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As I do most mornings, I read through various news papers and financial websites to see what is happening in the world, the markets, and our economy. This morning, I was listening to the business news on CNBC and a guest was talking about our booming economy at the same time as I was examining the chart above that appeared under this caption: “Industrial Production has never declined on a 24-month basis without the US economy being in recession.“
How can two sources reach such diametrically opposed conclusions?
If you look at the stock market, you would think that CNBC is reaching the correct conclusion. Check out the 5-year graph below of the S&P 500 Index:
Looking solely at the price graph in the middle, you see a fairly consistent upward trend with only a couple of corrections and the index near an all-time high. That sort of price action can be intoxicating and draw in investors who have been on the sideline waiting for another of those corrections in order to invest.
However, if you look at a couple of the indicators on the graph, I read those as troublesome for the market.
First, you see the two pink dashed lines that bracket the price graph in the middle. Those two dashed lines represent a level of 10% above and below the 200-day moving average. In previous posts here on the blog, I’ve written that these two levels are strategically important as the index historically has oscillated between levels that are either 10% above the index’s 200-day moving average or 10% below the 200-day moving average.
What this means is that from a historical perspective (and obviously there is no guarantee that the market will act in the same fashion as it has in the past), a safe time to buy stocks is when the market hits the line that is 10% below the 200-day moving average and important time to sell is when the market hits the line that is 10% above the 200-day moving average.
If you look closely, the market touched the 10% above line a few days ago and has been weak ever sense. If you look back to the two corrections in August 2015 and January 2016, both of those drove the price down to that lower line, but the market soon recovered to higher prices.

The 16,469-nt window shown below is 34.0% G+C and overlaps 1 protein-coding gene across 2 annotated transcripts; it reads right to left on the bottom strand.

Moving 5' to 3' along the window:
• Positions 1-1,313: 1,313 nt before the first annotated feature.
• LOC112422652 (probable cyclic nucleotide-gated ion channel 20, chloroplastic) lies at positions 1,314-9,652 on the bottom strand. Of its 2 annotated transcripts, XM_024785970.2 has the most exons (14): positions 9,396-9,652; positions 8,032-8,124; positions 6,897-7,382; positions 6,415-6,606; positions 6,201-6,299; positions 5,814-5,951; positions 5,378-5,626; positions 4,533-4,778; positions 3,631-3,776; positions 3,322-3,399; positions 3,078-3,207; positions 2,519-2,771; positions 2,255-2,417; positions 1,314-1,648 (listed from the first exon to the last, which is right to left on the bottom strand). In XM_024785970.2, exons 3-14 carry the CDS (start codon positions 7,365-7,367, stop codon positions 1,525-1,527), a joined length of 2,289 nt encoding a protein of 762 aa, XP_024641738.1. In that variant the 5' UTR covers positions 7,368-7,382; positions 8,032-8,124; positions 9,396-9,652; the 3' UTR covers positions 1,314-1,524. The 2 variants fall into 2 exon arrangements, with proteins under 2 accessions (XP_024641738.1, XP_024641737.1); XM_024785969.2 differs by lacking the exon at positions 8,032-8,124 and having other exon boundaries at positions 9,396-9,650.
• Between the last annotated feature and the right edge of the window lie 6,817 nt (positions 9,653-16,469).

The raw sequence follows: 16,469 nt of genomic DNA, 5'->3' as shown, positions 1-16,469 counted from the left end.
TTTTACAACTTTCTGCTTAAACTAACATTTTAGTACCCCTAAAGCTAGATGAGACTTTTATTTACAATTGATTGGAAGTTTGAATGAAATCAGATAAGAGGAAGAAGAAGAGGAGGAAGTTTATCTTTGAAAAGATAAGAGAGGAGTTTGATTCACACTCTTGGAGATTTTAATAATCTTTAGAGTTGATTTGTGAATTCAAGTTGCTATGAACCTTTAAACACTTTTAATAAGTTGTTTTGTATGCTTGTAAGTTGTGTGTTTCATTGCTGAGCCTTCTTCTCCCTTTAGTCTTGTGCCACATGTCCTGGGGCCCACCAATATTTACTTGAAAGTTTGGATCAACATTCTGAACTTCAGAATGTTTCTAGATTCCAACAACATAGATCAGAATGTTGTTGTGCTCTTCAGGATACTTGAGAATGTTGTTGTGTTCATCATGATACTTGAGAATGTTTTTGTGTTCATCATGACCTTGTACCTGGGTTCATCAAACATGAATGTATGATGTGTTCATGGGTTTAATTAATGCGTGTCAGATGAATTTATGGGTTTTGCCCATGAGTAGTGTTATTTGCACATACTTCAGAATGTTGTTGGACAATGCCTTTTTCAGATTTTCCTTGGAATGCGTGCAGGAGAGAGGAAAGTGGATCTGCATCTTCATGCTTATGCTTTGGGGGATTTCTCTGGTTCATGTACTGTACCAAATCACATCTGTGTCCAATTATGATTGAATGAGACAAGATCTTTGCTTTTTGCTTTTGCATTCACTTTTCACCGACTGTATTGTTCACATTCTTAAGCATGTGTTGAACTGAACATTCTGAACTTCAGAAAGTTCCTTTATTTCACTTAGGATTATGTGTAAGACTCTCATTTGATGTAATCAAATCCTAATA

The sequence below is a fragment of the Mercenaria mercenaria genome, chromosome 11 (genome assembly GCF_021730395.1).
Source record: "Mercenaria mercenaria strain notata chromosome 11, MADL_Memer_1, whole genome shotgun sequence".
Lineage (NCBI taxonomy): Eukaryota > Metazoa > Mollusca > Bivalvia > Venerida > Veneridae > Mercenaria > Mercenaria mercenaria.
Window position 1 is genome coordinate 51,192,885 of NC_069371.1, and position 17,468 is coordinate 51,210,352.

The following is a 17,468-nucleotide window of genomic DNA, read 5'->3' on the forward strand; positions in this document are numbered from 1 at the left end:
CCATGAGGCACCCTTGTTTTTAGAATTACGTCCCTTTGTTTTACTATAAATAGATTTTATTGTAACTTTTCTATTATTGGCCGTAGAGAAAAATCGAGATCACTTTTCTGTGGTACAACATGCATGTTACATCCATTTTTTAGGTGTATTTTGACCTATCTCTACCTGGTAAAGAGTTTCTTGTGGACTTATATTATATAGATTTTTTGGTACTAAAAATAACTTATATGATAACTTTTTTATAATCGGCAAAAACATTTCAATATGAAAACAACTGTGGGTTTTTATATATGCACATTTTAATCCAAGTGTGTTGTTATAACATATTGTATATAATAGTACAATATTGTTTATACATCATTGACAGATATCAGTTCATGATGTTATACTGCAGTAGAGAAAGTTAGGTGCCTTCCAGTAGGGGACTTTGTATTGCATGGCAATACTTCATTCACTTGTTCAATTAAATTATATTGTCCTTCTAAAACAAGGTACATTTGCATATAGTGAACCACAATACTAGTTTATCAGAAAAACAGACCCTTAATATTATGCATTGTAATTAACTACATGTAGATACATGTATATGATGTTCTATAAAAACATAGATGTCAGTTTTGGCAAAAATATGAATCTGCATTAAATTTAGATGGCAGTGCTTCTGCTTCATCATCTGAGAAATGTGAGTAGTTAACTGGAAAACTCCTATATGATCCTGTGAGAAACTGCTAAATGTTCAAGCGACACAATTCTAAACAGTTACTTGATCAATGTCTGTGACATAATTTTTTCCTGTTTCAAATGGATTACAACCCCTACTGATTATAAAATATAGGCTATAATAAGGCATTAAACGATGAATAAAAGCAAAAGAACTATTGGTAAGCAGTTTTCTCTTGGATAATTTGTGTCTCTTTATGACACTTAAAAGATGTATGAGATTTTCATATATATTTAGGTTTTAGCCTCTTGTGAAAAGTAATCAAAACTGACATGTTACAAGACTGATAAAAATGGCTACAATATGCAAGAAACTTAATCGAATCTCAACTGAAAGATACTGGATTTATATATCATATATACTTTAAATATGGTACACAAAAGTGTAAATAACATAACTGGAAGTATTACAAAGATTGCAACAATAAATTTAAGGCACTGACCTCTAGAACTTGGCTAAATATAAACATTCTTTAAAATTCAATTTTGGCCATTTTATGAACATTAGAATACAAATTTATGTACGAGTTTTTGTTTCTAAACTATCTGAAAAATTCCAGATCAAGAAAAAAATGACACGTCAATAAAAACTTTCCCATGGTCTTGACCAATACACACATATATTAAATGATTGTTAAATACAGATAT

Below is a 20-year view of the index with a weekly instead of daily price graph:This 20-year view gives you some longer-term perspective. Even when the market falls apart like it did in 2001-03 with the NASDAQ crash and 2008-09 with the Subprime Debt crash, with the price graph dropping below the lower line, it is still a good indicator that you should consider putting some money into the market and NOT selling at the bottom.
The other indicator that is bothering me is the PMO (price momentum oscillator) at the bottom of the 5-year graph above. On the far right, you can see that the black indicator line has has fallen below its red signal line. This is telling us that even though the index has not yet materially fallen, the momentum behind the move that has pushed prices higher has weakened significantly.
Check out the longer term graph below and you can see from a historical perspective the relationship between the two:
This chart is a monthly view of the index instead of a daily. You can see that I’ve circled that spots where the PMO changes direction and the market follows suit. This has been a fairly reliable indicator of when the market is going to change direction.
So which is right? Are the economic indicators that are flashing warning signs of recession correct or is the stock market that has continued to power higher based upon the hope for tax cuts and simplified regulation correct?
For what its worth, I don’t have the answer – only time will tell which right. However, what I do know is that the stock market is over-valued by 10% or so and that we are due for it to correct back to the 200-day moving average or maybe more (see the prior blog post for a discussion of my fair value model for the S&P 500 Index to understand the 10% or so over-valued statement).
Prudent investment management dictates that we maintain a conservative posture with regard to our investment activities. Because of this, we will maintain above average cash and fixed income reserves in order to have liquidity to buy our favored companies when the inevitable pullback occurs.